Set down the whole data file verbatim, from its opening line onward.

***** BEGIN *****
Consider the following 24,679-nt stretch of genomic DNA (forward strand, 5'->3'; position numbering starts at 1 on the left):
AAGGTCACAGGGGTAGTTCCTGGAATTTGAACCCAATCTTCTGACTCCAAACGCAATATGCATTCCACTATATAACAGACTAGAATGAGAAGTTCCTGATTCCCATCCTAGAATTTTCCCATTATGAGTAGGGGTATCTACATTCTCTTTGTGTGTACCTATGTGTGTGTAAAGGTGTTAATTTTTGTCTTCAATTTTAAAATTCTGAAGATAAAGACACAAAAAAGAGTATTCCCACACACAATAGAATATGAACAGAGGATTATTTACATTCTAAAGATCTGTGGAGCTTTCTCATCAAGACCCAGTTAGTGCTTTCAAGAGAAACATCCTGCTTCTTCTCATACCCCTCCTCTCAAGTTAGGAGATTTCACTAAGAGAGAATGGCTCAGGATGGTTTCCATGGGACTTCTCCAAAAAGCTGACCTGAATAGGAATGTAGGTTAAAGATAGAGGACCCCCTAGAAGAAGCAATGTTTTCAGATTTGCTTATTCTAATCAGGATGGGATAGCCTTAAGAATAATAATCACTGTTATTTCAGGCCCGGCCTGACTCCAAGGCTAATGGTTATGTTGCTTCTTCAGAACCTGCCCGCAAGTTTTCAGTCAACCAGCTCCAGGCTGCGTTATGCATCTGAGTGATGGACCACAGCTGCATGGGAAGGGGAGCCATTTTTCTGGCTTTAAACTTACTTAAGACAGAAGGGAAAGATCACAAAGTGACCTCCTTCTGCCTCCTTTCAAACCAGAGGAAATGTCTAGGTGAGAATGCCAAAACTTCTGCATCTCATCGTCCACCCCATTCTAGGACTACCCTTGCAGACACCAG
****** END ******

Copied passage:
Consider the following 24,679-nt stretch of genomic DNA (forward strand, 5'->3'; position numbering starts at 1 on the left):
AAGGTCACAGGGGTAGTTCCTGGAATTTGAACCCAATCTTCTGACTCCAAACGCAATATGCATTCCACTATATAACAGACTAGAATGAGAAGTTCCTGATTCCCATCCTAGAATTTTCCCATTATGAGTAGGGGTATCTACATTCTCTTTGTGTGTACCTATGTGTGTGTAAAGGTGTTAATTTTTGTCTTCAATTTTAAAATTCTGAAGATAAAGACACAAAAAAGAGTATTCCCACACACAATAGAATATGAACAGAGGATTATTTACATTCTAAAGATCTGTGGAGCTTTCTCATCAAGACCCAGTTAGTGCTTTCAAGAGAAACATCCTGCTTCTTCTCATACCCCTCCTCTCAAGTTAGGAGATTTCACTAAGAGAGAATGGCTCAGGATGGTTTCCATGGGACTTCTCCAAAAAGCTGACCTGAATAGGAATGTAGGTTAAAGATAGAGGACCCCCTAGAAGAAGCAATGTTTTCAGATTTGCTTATTCTAATCAGGATGGGATAGCCTTAAGAATAATAATCACTGTTATTTCAGGCCCGGCCTGACTCCAAGGCTAATGGTTATGTTGCTTCTTCAGAACCTGCCCGCAAGTTTTCAGTCAACCAGCTCCAGGCTGCGTTATGCATCTGAGTGATGGACCACAGCTGCATGGGAAGGGGAGCCATTTTTCTGGCTTTAAACTTACTTAAGACAGAAGGGAAAGATCACAAAGTGACCTCCTTCTGCCTCCTTTCAAACCAGAGGAAATGTCTAGGTGAGAATGCCAAAACTTCTGCATCTCATCGTCCACCCCATTCTAGGACTACCCTTGCAGACACCAG